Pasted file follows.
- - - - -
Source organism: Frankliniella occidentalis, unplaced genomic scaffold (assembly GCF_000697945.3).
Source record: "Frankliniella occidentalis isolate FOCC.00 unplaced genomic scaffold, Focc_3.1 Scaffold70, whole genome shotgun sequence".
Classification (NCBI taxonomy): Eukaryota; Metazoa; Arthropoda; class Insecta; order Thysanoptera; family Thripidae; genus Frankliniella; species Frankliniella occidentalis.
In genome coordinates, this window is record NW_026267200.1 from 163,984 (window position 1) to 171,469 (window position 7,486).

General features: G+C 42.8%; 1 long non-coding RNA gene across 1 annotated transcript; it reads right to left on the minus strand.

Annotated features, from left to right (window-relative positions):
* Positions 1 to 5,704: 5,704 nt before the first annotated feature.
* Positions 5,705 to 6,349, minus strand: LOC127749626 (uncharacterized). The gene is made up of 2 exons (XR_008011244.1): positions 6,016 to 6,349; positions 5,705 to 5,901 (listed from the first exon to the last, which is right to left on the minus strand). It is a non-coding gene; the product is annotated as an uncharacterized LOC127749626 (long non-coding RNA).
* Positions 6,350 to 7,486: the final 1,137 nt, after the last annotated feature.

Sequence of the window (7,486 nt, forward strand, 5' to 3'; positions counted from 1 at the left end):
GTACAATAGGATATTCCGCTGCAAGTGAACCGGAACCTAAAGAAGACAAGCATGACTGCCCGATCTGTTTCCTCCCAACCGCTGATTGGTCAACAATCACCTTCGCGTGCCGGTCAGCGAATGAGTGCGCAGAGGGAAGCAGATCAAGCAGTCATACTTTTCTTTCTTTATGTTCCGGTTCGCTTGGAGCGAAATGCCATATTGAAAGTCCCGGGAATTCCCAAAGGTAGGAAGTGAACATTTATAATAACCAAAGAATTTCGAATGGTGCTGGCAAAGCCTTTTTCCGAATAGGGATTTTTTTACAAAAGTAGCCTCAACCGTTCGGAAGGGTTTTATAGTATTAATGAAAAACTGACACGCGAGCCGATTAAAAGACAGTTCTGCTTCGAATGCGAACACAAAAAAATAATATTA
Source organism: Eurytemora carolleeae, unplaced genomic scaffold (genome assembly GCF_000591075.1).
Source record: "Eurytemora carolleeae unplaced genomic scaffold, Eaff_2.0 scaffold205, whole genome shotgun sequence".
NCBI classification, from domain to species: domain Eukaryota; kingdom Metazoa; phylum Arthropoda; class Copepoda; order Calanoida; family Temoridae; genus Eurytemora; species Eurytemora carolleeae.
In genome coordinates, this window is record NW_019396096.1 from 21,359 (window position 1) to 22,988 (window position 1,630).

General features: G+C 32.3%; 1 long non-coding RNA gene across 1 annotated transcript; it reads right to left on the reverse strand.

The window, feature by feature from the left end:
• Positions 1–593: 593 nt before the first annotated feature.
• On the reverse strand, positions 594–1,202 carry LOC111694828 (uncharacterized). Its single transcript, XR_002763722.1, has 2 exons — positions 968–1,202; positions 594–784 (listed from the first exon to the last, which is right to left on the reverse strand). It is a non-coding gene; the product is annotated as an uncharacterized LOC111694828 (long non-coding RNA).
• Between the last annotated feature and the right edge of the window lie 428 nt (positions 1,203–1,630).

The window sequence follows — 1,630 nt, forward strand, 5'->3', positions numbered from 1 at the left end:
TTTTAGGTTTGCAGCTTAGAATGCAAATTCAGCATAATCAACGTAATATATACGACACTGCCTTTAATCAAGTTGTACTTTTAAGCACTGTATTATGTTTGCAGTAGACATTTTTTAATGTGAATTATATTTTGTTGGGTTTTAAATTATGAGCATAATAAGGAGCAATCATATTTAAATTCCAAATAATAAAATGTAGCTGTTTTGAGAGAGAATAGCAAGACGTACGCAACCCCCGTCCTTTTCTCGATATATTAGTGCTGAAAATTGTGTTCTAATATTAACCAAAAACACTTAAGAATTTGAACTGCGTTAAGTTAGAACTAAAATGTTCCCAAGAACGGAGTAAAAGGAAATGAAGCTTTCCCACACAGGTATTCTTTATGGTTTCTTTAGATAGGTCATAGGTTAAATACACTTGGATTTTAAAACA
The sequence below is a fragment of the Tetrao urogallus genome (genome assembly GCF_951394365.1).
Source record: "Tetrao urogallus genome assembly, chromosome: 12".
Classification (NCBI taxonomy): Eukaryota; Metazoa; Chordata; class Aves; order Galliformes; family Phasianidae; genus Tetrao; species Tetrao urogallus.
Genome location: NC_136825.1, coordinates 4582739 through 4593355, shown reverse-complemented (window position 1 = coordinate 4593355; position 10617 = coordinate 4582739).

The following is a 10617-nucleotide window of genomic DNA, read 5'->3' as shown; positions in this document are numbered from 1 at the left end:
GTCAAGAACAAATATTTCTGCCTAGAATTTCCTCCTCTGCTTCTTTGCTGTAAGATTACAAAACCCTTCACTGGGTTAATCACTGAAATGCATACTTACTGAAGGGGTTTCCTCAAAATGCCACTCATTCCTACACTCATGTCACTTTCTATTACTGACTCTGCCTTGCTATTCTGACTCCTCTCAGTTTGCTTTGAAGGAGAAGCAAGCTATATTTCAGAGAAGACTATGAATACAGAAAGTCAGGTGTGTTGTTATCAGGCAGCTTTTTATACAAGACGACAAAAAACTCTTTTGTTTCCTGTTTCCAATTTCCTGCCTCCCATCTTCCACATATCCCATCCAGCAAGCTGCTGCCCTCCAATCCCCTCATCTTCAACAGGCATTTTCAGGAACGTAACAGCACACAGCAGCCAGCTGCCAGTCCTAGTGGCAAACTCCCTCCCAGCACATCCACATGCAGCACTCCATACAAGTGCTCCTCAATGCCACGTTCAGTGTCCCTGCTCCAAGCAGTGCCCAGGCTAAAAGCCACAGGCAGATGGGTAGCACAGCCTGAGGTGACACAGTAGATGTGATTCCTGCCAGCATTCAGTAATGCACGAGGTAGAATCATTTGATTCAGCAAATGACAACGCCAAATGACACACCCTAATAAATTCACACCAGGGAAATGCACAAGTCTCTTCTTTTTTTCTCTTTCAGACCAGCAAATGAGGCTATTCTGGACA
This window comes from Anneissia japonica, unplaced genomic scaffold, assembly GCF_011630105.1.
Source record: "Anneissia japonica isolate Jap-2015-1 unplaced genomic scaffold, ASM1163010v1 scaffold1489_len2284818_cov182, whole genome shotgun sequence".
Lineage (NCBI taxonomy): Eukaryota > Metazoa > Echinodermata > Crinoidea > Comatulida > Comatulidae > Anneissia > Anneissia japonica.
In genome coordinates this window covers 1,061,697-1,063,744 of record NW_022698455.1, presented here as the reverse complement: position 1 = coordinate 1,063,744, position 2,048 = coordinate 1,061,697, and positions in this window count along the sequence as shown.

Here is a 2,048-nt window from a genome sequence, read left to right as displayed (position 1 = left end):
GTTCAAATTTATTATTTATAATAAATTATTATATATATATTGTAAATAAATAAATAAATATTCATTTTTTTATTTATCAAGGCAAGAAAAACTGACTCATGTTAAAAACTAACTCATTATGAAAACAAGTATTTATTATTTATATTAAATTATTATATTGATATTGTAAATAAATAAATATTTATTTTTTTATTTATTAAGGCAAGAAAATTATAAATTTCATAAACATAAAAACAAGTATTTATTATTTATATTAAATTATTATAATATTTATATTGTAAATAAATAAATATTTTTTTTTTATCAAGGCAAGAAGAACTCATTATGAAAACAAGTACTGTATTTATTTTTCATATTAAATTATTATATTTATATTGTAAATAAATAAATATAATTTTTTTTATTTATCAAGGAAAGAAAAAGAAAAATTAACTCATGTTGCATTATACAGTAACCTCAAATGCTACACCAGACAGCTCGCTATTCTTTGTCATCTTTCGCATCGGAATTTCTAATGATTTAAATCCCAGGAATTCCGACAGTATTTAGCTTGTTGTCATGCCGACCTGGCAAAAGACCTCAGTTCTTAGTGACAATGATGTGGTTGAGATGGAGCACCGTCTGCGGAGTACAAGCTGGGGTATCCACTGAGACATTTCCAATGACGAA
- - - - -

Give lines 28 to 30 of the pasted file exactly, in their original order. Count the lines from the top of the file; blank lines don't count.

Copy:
GTCAAGAACAAATATTTCTGCCTAGAATTTCCTCCTCTGCTTCTTTGCTGTAAGATTACAAAACCCTTCACTGGGTTAATCACTGAAATGCATACTTACTGAAGGGGTTTCCTCAAAATGCCACTCATTCCTACACTCATGTCACTTTCTATTACTGACTCTGCCTTGCTATTCTGACTCCTCTCAGTTTGCTTTGAAGGAGAAGCAAGCTATATTTCAGAGAAGACTATGAATACAGAAAGTCAGGTGTGTTGTTATCAGGCAGCTTTTTATACAAGACGACAAAAAACTCTTTTGTTTCCTGTTTCCAATTTCCTGCCTCCCATCTTCCACATATCCCATCCAGCAAGCTGCTGCCCTCCAATCCCCTCATCTTCAACAGGCATTTTCAGGAACGTAACAGCACACAGCAGCCAGCTGCCAGTCCTAGTGGCAAACTCCCTCCCAGCACATCCACATGCAGCACTCCATACAAGTGCTCCTCAATGCCACGTTCAGTGTCCCTGCTCCAAGCAGTGCCCAGGCTAAAAGCCACAGGCAGATGGGTAGCACAGCCTGAGGTGACACAGTAGATGTGATTCCTGCCAGCATTCAGTAATGCACGAGGTAGAATCATTTGATTCAGCAAATGACAACGCCAAATGACACACCCTAATAAATTCACACCAGGGAAATGCACAAGTCTCTTCTTTTTTTCTCTTTCAGACCAGCAAATGAGGCTATTCTGGACA
This window comes from Anneissia japonica, unplaced genomic scaffold, assembly GCF_011630105.1.
Source record: "Anneissia japonica isolate Jap-2015-1 unplaced genomic scaffold, ASM1163010v1 scaffold1489_len2284818_cov182, whole genome shotgun sequence".